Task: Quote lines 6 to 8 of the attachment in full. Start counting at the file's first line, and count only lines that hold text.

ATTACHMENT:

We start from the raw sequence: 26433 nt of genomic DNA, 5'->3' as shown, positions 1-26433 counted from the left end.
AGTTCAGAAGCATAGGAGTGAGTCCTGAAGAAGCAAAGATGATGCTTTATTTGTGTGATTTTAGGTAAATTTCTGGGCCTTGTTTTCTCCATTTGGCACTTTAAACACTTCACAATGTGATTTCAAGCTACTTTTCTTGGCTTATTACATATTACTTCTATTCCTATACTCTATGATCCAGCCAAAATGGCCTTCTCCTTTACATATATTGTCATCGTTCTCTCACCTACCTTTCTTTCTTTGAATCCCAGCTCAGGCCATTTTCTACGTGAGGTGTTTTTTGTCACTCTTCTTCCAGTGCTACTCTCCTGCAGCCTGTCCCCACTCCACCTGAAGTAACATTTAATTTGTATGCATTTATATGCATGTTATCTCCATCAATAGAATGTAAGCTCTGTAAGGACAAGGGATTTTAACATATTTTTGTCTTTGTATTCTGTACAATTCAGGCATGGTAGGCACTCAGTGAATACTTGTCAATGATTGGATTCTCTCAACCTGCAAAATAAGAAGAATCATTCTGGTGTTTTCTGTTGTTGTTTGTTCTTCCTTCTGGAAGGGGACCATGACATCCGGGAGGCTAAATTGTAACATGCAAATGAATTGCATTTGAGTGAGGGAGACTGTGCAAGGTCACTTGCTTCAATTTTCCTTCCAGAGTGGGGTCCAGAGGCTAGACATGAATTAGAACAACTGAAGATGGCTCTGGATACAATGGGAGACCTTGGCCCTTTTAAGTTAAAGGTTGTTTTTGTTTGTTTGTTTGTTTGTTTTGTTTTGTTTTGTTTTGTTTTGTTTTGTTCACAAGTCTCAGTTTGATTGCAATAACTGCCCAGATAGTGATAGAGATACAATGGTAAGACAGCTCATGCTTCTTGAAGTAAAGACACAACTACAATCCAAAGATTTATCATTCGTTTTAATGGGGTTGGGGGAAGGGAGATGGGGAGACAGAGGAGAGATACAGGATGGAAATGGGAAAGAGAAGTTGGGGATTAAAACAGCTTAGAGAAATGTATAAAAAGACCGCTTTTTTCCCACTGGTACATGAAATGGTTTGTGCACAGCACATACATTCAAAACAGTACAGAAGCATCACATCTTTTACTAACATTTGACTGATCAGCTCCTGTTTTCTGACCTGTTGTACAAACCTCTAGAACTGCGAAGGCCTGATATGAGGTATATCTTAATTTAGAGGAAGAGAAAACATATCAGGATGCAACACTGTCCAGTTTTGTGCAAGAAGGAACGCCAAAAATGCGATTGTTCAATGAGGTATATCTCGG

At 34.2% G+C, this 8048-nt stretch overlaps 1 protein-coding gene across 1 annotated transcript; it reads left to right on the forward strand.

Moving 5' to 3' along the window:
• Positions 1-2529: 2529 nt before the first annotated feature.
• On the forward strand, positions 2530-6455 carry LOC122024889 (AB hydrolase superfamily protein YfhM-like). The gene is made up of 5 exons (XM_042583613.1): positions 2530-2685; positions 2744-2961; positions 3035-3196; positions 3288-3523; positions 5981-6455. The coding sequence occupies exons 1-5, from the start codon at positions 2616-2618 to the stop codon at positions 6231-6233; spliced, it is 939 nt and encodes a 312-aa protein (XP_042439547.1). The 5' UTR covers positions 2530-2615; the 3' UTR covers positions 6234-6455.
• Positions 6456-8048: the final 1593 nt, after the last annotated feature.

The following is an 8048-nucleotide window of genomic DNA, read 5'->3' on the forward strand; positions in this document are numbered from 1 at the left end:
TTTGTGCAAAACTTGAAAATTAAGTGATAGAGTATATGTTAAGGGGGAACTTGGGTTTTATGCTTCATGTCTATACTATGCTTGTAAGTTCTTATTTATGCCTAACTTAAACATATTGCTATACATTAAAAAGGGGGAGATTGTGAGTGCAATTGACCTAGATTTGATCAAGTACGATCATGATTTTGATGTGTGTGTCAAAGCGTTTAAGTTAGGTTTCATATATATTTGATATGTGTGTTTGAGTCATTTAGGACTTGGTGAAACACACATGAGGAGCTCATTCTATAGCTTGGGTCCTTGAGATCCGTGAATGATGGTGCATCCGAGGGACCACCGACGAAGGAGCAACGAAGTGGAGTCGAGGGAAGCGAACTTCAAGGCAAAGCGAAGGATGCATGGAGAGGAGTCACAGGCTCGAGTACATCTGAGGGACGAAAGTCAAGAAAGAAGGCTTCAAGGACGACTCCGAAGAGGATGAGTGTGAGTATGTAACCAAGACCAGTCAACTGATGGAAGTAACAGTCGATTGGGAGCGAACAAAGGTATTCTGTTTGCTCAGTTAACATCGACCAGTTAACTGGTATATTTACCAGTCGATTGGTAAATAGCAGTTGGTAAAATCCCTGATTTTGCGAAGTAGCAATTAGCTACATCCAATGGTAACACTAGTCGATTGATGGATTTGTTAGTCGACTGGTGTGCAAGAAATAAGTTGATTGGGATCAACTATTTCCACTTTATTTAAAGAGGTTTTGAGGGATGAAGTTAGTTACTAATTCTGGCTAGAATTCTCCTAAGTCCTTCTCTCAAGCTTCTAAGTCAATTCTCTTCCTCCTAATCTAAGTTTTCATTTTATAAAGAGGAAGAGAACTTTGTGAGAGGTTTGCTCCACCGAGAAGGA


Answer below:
• On the forward strand, positions 2530-6455 carry LOC122024889 (AB hydrolase superfamily protein YfhM-like). The gene is made up of 5 exons (XM_042583613.1): positions 2530-2685; positions 2744-2961; positions 3035-3196; positions 3288-3523; positions 5981-6455. The coding sequence occupies exons 1-5, from the start codon at positions 2616-2618 to the stop codon at positions 6231-6233; spliced, it is 939 nt and encodes a 312-aa protein (XP_042439547.1). The 5' UTR covers positions 2530-2615; the 3' UTR covers positions 6234-6455.
• Positions 6456-8048: the final 1593 nt, after the last annotated feature.

The following is an 8048-nucleotide window of genomic DNA, read 5'->3' on the forward strand; positions in this document are numbered from 1 at the left end: